The finance chiefs’ Q&A debate was some of the most compelling TV of the election season so far, writes Catherine McGregor in this excerpt from The Bulletin, The Spinoff’s morning news round-up. To receive The Bulletin in full each weekday, sign up here.
Tempers flare in the TVNZ studios
Grant Robertson and Nicola Willis are two of the best debaters in the House, so it came as no surprise that their Q&A head-to-head on Sunday was so spirited. Perhaps “heated” is a better word – their economic debate was a robust exchange of ideas that bordered on bad-tempered, marked by frequent bouts of extended cross-talk. Willis, who came armed with a pile of documents as a prop to help bolster her points, came across better than Robertson, Duncan Greive writes. The finance minister “came off a little grouchy, regularly interjecting with muttered retorts while Willis spoke – a parliamentary style of debate that felt off, given their close proximity, seated around a table”. Both finance chiefs represent a different, perhaps more ideological vision for their party from the “more sanded down Hipkins/Luxon version”, Greive writes. “Ultimately that was the underlying sadness of this prickly encounter between two smart, principled people: that the country might have been better served if they were instead fronting the leaders’ debate.”
Who would deliver a surplus sooner?
As for what was actually discussed, the debate focused on familiar topics from the campaign so far. Willis attacked Robertson over the government’s alleged profligacy and preference for funding “backroom bureaucracy” instead of frontline public service workers. Robertson attacked Willis over the holes in National’s tax plan, and her claims that they could deliver both tax cuts and a surplus without deep cuts to public spending. She promised that National would be able to deliver a surplus earlier than Labour but, Thomas Coughlan notes, only because she is certain that a Labour government would fail to meet its projected 2027 surplus date. National is promising a surplus in 2027 as well. Putting Willis’s assumptions aside, “the 2027 pledge means for the first time in a long time, National has been unable to promise a rosier fiscal trajectory than Labour,” Coughlan observes.
The mystery of the simultaneous migrant parent policies
No matter the government, surging net migration – which is on track to add almost 2% to New Zealand’s population in 2023, according to some economists – could be a key factor in any potential economic turnaround. In a remarkable example of political mind meld, National, Act and Labour all released immigration policies aimed at migrant parents and grandparents on Saturday. All three visas – Super Visa (Labour), Unite Visa (Act) and Parent Visa Boost (National) – would allow parents to stay at least five years, with differing requirements for family support and eligibility for NZ Super and other entitlements. RNZ has a good rundown of the details of the various proposals. Labour is also promising amnesty for overstayers who have been in the country for 10 years or more. Labour’s plan (including some other tweaks to the immigration settings) has had a mixed response from advocates. Migrant Workers Association President Anu Kaloti said the amnesty would see “very little uptake and benefit” because a 10 year threshold is too high.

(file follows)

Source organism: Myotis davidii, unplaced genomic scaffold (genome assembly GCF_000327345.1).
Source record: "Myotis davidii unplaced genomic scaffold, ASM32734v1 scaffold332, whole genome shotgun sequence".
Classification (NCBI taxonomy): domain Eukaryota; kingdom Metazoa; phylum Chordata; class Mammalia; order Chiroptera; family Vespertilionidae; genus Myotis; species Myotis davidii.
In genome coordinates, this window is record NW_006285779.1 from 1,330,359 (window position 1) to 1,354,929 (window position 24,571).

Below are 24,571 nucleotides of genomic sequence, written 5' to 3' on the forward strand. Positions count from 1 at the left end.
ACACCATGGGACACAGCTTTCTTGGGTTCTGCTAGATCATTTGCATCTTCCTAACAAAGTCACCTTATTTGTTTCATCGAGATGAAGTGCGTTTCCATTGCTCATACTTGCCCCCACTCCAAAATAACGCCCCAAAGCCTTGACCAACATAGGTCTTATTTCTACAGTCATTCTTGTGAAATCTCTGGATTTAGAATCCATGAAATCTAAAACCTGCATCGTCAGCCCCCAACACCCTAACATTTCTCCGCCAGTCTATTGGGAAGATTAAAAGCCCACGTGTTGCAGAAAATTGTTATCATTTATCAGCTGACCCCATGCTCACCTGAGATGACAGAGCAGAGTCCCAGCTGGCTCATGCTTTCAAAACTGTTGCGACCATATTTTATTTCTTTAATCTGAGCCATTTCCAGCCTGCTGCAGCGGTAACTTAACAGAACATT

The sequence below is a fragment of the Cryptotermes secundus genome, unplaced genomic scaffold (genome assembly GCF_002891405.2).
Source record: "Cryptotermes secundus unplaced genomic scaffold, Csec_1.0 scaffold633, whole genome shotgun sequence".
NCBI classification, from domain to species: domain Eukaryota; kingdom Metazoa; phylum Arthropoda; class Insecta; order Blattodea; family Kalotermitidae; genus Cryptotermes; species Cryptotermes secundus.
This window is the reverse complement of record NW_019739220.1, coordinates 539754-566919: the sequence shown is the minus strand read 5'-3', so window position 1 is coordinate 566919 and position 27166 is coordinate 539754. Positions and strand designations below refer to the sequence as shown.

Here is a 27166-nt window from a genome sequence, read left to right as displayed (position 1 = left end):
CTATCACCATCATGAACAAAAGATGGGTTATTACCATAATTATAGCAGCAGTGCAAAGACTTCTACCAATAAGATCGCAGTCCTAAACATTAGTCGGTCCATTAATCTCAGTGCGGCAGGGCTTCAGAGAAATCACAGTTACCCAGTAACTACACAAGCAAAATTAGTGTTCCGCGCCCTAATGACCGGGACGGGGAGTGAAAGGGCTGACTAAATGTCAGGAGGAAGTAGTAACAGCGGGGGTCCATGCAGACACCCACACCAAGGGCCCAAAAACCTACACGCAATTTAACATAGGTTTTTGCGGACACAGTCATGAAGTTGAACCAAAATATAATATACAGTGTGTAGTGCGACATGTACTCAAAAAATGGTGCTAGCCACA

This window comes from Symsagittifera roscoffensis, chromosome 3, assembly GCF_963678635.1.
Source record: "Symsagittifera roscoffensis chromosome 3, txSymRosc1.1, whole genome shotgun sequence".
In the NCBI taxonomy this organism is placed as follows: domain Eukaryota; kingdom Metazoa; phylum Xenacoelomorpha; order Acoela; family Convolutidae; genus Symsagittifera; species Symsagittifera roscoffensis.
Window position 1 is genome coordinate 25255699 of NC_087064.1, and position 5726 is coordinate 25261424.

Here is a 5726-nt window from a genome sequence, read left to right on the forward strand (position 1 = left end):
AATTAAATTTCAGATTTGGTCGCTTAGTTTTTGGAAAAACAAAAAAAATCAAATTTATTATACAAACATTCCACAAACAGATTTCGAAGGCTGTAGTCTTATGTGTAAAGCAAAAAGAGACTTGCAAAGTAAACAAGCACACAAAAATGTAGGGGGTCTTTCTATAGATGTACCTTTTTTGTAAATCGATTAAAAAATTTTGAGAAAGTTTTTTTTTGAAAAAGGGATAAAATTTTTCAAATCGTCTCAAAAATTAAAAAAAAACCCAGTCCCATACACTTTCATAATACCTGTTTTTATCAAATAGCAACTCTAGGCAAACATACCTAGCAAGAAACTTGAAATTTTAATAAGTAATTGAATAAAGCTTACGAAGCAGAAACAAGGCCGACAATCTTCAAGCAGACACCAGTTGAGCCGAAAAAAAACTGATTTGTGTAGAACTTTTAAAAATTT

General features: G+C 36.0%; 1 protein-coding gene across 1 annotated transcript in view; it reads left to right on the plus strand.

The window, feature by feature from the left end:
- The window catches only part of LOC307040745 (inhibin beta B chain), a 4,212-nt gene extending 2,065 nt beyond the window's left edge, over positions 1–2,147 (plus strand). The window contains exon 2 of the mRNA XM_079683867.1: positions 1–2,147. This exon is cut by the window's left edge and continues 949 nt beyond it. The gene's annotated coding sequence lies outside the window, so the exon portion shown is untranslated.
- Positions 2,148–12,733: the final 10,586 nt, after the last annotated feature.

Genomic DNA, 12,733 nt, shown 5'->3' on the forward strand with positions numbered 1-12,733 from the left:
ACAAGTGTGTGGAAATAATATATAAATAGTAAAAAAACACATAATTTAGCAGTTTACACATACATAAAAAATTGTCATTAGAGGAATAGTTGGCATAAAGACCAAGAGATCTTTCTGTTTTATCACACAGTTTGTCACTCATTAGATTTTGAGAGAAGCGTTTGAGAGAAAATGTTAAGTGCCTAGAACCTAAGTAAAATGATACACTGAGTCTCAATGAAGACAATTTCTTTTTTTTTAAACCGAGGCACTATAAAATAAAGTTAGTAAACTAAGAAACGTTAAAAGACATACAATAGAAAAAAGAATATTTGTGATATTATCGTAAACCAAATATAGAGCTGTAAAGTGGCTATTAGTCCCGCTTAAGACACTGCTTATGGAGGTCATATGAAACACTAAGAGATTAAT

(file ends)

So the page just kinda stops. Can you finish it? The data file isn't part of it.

State housing and state highways in the policy spotlight
The weekend’s other policy announcements revolved around some nice round numbers. Labour promised 6,000 new public homes by 2027, on top of the 21,000 homes it’s on track to deliver by 2025. Serendipitously, Max Rashbroke is investigating the politics of state housing on The Spinoff this morning, asking the question: is it really as simple as “Labour built state homes, and National sold them off”? Meanwhile National has promised to reinstate 100kph speed limits that have been reduced to 80kph, and return 30kph sections of roads to 50kph. It would also increase speed limits to 110km/h on the Kapiti Expressway and Transmission Gully, and on the Puhoi to Warkworth motorway if a current review finds that would be safe. “Although Labour has had a single-minded focus on safety, alcohol and drug use is the number one contributor to road fatalities,” said transport spokesman Simeon Brown, adding that National would step up roadside alcohol and drug testing instead.